Second, consider designated public forums. Government can designate public property as a forum for all speakers or for a certain class of speakers (such as students or newspapers on postal property). At the same time, government can designate a lot of private property, such as shopping malls, but also communications infrastructure, such as cable systems and phone systems. Indeed, two Justices (Justices Kennedy and Ginsburg, in Denver Area Educational Telecom. Consortium v. FCC, 518 US 727, 783) likened access for speakers on cable platforms to the designated forum doctrine— even though cable platforms are privately owned, as Justice Clarence Thomas pointed out in his own concurrence in that case. While there are some limits on the types of private property government could open for speech (malls versus homes, as discussed on pages 23-26), I would doubt that different restrictions would be acceptable on designated public or on designated private property. Both would be subject to the nondiscrimination principle I note in my article (pages 57-59) and emphasized by Frischmann in a symposium post. (If the government sought not to designate property but to engage in government speech on the property, that would raise different issues than designating forums on private property.)
The question is: why would private property not matter more in analyzing government action promoting speech?
First, in Marsh, the Court recognized that private property rights do in fact rely on public power. Trespass law, a law of private property, is created by government, enforced by government, and reflects government power. Courts sometimes recognize that fact in refusing to enforce property rights where government enforcement of that right would fundamentally conflict with a constitutional limit on government—in Marsh, free speech, in Shelly v. Kramer, equality. As Mark Tushnet has argued, there is no rhyme or reason to when courts treat private property as public law. But Marsh is in that narrow class—ensuring minimally sufficient speech spaces everywhere.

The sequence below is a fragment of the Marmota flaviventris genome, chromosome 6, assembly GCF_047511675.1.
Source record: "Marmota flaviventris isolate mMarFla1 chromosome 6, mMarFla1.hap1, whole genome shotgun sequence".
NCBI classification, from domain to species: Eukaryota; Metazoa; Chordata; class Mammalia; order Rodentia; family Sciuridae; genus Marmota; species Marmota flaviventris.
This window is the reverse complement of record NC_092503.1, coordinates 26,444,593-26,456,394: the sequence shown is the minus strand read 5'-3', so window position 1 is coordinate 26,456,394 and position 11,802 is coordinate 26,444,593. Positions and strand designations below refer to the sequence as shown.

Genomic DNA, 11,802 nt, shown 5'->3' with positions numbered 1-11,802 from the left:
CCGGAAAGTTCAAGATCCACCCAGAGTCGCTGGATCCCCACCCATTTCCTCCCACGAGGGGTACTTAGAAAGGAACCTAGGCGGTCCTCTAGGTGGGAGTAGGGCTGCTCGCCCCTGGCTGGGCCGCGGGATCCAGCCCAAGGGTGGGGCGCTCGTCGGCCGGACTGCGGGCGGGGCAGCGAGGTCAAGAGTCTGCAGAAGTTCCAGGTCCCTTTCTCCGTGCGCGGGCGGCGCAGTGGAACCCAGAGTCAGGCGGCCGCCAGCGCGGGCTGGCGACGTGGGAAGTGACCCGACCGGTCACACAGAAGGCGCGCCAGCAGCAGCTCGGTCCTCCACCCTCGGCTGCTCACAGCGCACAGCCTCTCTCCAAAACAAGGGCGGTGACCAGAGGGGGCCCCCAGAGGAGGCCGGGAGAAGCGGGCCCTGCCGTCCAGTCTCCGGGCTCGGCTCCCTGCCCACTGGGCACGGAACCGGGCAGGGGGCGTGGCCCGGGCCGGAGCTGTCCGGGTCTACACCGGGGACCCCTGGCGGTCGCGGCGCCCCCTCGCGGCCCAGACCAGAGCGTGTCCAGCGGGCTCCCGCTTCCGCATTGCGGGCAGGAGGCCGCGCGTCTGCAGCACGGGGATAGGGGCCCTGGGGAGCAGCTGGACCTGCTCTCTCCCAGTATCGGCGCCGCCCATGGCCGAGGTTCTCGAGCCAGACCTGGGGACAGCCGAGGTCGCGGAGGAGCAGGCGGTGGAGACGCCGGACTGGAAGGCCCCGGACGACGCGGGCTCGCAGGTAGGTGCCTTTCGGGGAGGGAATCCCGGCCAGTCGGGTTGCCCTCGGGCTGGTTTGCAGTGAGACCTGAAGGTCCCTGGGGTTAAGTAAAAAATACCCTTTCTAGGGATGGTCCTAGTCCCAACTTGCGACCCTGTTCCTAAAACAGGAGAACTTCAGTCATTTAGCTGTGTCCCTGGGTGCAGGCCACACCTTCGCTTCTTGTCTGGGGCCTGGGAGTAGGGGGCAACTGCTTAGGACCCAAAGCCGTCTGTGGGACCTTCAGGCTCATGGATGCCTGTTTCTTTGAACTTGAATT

The more important point is the second one. After the demise of Lochner, and subject to the Takings Clause, government can generally regulate private property. But courts sometimes use the First Amendment to strike down regulations of telecommunications and cable networks, a use often criticized as First Amendment Lochnerism. Generally government can regulate property to further such goals as ensuring low prices, public safety, labor standards, and even aesthetics. In light of that backdrop, it would be odd to believe that the government could not promote speech-based goals generally. The key question for courts would be whether government is regulating private property in a way that would reflect censorial intent or effect—and the rule against suppressing specific content or discriminating on viewpoints generally gets at that concern far more specifically than a rule against burdening property for any speech-based purposes.
It is for these reasons that I do not necessarily think an architectural “trusteeship” is necessary (though I really like Tim’s metaphor and see its appeal). Government can regulate considerable spaces for many reasons. Speech is one. Determining the limits of government deference to regulate such spaces should turn on normative concerns underlying the First Amendment itself, not those underlying the Takings Clause.
That is, the concerns should be speech-based, not property based. Indeed, we would need a theory of the First Amendment to explain why property should be so central to First Amendment limits. Government can legislate against inequality on private spaces and should be able to legislate against speech restrictions on private spaces as well.